2

The phrase "please do the needful" in Indian English can come across as rude to American English speakers, possibly because it's an indirect, rather than direct request. It's apparently considered polite in India, however.

In the Portuguese of Portugal and Brazil, would an indirect request like

Não tenho o seu documento. Por favor, resolva isso.

be considered polite or rude? Would something more direct like

Não tenho o seu documento. Por favor, me envie uma cópia.

be considered better or worse?

3

Let's translate the phrases to English:

I don't have your document. Please, solve that.

I don't have your document. Please, send me a copy.

First, which one is or is not rude (or even both or none of them) heavily depends on their context.

However, being contextless or imagining some typical likely context for that, I think that even in English the first form is more likely to be unfriendly than the second. I don't think that "rude" is the best word for that, "unfriendly" seems to be a better fit.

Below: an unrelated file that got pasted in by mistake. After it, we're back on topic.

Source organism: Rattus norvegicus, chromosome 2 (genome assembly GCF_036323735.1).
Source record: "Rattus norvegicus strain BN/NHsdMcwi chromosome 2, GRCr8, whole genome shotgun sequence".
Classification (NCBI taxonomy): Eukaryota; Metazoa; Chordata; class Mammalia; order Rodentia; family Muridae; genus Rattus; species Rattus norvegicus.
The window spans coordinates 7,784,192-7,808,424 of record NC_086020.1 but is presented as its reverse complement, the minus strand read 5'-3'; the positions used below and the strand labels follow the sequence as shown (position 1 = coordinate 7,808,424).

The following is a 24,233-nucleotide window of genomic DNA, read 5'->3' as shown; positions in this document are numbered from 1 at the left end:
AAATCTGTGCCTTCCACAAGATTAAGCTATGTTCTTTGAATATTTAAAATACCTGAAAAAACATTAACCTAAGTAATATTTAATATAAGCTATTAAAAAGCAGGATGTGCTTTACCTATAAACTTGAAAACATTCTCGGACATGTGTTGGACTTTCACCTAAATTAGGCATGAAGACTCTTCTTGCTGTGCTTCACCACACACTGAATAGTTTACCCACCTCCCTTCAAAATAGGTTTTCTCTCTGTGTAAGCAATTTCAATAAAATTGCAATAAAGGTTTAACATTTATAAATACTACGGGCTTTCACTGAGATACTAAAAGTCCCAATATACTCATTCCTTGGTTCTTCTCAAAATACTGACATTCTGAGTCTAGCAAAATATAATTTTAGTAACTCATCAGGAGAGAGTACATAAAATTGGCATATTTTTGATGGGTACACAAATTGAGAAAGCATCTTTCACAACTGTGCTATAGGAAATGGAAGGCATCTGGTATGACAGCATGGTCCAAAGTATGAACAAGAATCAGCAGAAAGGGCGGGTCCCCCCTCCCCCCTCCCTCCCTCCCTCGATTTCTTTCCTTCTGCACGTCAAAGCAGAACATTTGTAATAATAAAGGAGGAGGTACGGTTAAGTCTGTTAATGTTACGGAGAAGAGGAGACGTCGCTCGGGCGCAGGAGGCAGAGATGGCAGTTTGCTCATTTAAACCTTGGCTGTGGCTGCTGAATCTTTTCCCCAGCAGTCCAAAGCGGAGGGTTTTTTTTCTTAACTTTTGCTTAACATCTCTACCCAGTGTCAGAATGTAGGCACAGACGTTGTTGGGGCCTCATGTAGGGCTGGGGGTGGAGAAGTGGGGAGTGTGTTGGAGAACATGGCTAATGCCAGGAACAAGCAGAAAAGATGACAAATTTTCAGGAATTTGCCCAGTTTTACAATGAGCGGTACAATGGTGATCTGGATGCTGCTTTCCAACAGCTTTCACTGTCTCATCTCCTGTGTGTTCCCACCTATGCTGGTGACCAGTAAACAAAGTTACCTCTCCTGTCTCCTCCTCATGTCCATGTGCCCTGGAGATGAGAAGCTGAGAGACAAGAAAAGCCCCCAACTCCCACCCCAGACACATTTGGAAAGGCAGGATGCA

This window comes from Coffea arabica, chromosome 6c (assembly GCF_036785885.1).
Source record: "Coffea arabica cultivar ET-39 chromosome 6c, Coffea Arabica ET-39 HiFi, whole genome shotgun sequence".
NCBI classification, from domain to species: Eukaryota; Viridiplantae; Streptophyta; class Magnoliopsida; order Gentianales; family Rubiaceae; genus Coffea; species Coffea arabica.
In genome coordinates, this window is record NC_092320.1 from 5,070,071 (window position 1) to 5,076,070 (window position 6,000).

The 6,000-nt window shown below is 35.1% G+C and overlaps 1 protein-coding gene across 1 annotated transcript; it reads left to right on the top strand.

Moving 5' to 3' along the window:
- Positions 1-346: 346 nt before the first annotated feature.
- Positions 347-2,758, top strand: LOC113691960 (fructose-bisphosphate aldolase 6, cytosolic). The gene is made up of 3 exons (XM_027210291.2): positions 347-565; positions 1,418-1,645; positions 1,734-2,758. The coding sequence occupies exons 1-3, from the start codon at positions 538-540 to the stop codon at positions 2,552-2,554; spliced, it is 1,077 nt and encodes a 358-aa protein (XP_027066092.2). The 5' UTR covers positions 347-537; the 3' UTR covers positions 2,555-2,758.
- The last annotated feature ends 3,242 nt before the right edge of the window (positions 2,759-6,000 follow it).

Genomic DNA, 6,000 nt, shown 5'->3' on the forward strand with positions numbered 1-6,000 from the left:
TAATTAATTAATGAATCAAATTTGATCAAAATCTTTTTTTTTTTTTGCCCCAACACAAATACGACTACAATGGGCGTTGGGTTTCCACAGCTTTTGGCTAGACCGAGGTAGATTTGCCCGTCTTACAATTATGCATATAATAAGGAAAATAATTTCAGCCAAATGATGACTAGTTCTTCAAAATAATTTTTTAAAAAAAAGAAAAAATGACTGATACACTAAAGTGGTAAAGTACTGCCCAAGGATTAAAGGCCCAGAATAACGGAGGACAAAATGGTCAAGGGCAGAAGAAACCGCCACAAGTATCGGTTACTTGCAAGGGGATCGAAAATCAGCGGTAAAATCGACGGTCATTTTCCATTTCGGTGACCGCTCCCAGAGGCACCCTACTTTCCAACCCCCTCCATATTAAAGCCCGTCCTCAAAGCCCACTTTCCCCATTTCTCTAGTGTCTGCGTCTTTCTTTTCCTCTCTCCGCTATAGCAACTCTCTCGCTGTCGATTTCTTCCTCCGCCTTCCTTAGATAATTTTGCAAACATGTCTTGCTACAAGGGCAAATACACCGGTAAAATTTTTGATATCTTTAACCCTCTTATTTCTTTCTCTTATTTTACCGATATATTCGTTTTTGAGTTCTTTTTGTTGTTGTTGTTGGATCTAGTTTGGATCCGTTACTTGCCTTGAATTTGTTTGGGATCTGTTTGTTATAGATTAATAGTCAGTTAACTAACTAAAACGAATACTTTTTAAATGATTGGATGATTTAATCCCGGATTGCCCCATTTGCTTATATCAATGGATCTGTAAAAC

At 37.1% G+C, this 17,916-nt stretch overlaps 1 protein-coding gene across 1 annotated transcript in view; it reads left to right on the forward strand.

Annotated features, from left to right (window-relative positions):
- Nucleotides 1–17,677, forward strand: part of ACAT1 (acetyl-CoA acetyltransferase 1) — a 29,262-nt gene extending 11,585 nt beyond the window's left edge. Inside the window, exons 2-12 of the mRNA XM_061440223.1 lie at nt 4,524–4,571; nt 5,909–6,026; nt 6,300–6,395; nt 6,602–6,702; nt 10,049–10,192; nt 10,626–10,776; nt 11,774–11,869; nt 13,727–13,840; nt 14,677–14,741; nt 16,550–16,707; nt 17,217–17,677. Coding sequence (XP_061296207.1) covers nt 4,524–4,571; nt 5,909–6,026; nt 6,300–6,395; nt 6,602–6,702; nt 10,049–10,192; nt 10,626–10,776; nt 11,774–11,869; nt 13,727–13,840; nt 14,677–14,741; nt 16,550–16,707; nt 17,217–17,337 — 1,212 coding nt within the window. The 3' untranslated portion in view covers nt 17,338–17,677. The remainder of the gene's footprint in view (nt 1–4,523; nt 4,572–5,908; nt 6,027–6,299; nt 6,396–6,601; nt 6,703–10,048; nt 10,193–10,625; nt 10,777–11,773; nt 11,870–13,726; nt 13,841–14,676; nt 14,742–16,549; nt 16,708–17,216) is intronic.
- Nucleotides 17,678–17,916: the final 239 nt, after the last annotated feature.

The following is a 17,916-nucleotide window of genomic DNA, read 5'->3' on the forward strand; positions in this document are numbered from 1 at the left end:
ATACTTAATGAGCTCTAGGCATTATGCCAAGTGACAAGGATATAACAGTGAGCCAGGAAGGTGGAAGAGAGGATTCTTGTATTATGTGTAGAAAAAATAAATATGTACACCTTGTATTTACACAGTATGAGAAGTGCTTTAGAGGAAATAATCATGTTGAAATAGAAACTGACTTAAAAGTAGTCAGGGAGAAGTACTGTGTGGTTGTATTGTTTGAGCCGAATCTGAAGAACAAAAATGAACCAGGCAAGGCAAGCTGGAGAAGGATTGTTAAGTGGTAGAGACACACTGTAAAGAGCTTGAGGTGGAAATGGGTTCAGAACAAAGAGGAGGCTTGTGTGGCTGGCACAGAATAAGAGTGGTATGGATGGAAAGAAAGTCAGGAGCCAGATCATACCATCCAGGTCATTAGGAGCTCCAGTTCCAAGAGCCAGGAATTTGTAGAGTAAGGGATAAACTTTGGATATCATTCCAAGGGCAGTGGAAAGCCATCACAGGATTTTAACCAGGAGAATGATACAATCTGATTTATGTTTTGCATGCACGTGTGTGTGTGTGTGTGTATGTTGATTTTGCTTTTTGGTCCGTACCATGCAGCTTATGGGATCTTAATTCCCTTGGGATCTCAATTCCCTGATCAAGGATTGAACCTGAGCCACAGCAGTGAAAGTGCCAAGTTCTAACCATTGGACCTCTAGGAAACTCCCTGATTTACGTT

Anyway, the "unfriendlyness" seems to be carried over between the translation.

1

I think the second one is better. The first one seems like the orator made a mistake and is now mandating that I fix it, which is rather rude. The second one sounds more like "I made a mistake; can you help me fix it?"; even though the orator is still asking that I do it, he is not enforcing it.

Even if the orator as in fact not made any mistake, but I have, it is just rude to demand that I do it.

  • Is this only because I used "resolver"? Would another word (maybe "tratar"?) change that? – Dan Getz Jul 16 '15 at 22:55
  • Nah, I don't think so; I think it holds in general – someonewithpc Jul 16 '15 at 23:00

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